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A Practical Definition of Pagan

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The word 'pagan' is often misunderstood. The meaning of this word is dependent on many factors; namely, who is saying the word, and to whom the word is being applied. The goal of this entry covers the myriad ways in which this word is used, and comes up with a practical definition that can work for everyone.


The word 'pagan' is derived from a Middle English word, which itself comes from the from the Latin word paganus, which means 'country dweller'. This is derived from the Latin word pagus, which means 'country' or 'rural area'.

Soon a nice little word that described nice people who lived outside the cities began to have all sorts of connotations. Today, people who live in metropolitan areas usually look upon those who do not with disdain. The same was probably true in the days of the Roman Empire as well.

Back then, as now, things always seemed to begin in the cities, and eventually trickled down into the country villages. The country villages were always behind in the latest news, fashion and spiritual revolutions. Whatever religion that may have been sweeping across the cities probably was not practised out in the country right away. Therefore the pagani were probably out of step whenever a new religion came along. It just took longer for the missionaries to convert the farmers who were spread out in the country than it did the centralised population centres of the cities. So the result was the pagani would continue practising the old religion after the new religion had supplanted it in the cities.

From their point of view, the metropolitan population had many reasons to disdain a pagan. For them, a pagan dressed strangely, worked in the dirt all day, was ignorant, illiterate, and uneducated. To top it off a pagan even worshipped the wrong gods.

Official Definitions

If one would look up the word pagan in a dictionary, you could find definitions like these:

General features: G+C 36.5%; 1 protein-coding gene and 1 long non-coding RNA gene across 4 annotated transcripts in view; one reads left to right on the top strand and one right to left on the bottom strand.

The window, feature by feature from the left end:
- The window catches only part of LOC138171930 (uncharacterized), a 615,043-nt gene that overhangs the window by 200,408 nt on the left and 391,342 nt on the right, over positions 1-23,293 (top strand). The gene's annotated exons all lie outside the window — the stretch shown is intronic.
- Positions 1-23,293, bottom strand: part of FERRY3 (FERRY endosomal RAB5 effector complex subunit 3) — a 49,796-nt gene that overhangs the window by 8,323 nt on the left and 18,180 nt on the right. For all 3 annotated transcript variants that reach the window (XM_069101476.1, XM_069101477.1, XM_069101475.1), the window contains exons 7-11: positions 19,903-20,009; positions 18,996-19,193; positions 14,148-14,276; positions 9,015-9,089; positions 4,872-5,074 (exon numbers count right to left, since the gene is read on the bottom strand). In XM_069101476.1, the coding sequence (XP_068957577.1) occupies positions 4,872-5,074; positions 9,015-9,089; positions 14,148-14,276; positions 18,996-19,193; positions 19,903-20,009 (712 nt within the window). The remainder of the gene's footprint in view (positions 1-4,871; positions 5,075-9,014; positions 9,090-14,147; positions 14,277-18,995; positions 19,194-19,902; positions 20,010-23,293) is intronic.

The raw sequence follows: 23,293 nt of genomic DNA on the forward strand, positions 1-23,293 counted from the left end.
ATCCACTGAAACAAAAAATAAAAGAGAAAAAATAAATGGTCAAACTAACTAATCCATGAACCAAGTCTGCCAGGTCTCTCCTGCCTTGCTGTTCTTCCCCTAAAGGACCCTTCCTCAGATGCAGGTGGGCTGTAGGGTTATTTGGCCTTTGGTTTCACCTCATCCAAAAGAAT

• n. One who is not a Christian, Muslim, or Jew
  • n. A heathen
  • n. One who has no religion
  • n. A non-Christian
  • n. A hedonist
  • n. One who worships false gods
  • n. An idolater
  • n. One who does not acknowledge God
  • adj. Not Christian, Muslim, or Jewish
  • adj. Professing no religion
  • adj. Not acknowledging God

There are two things that are wrong with going with a dictionary definition:

  • They are biased towards the predominantly Judeo-Christian Western culture.

  • They are too broad to be a definition.

The Judeo-Christian bias continues the derogatory use of this word. It has been shown that the origin of the word had developed outside Judeo-Christian culture, yet this adoption of it continues to this day. Also the broadness of the definition is a problem. Since it is an exclusionary definition, many who would take umbrage at being labelled as 'pagan' are labelled nonetheless. Using a dictionary definition of the word pagan, it would include Buddhists, Taoists, Hindus, Traditional Native Americans, Agnostics and Atheists.

The Practical Definition

There are those who would not take umbrage at having the label 'Pagan'1 applied to them. In fact, some would revel in it.

The Neo-Pagan subculture is a quickly growing one. Neo-Paganism covers a variety of beliefs, practices and lifestyles. What connects them all is that they accept the same label of Pagan.

Neo-Pagan beliefs are typically, but not exclusively, oriented on the seasonal cycle. Most are polytheistic, but just as many are pantheistic, and some are even monotheistic. Many have animist beliefs. Many paths combine some or all of these elements. There are countless manifestations of beliefs and world views that can be considered Pagan. The beliefs shared by Pagans today are so wide and varied, it is impossible to name a single belief or group of beliefs that connect them all.

What does connect the far-flung community of Pagans with the variety of beliefs is the fact that they have beliefs. Pagans have not merely excused themselves from Judaism, Islam, or Christianity, but have embraced beliefs and a world-view outside of those religions long ago established. Paganism is not defined by a lack of beliefs as many dictionaries would lead us to believe but for embracing a belief that is outside that of the established Orthodoxy2.

It appears that the most practical definition that could be applied is:

Pagan: n. One who adheres to a belief system outside that of established Orthodoxy.

1Notice the capitalisation of the word here. A capital 'P' denotes the use of the word when it applies specifically to a person with Pagan beliefs in the same way Christian, Jew, and Muslim are capitalised.2It is likely that Paganism will always be a minority religion. If a specific path grows to such a point where it becomes integrated into the dominant culture, it is no longer that which is 'outside the city walls' but another established orthodoxy and no longer a Pagan path. On reflection, pagus could translate as 'someone on the outside', 'outside' being literal as well as figurative, but that is being poetic, not scholarly.

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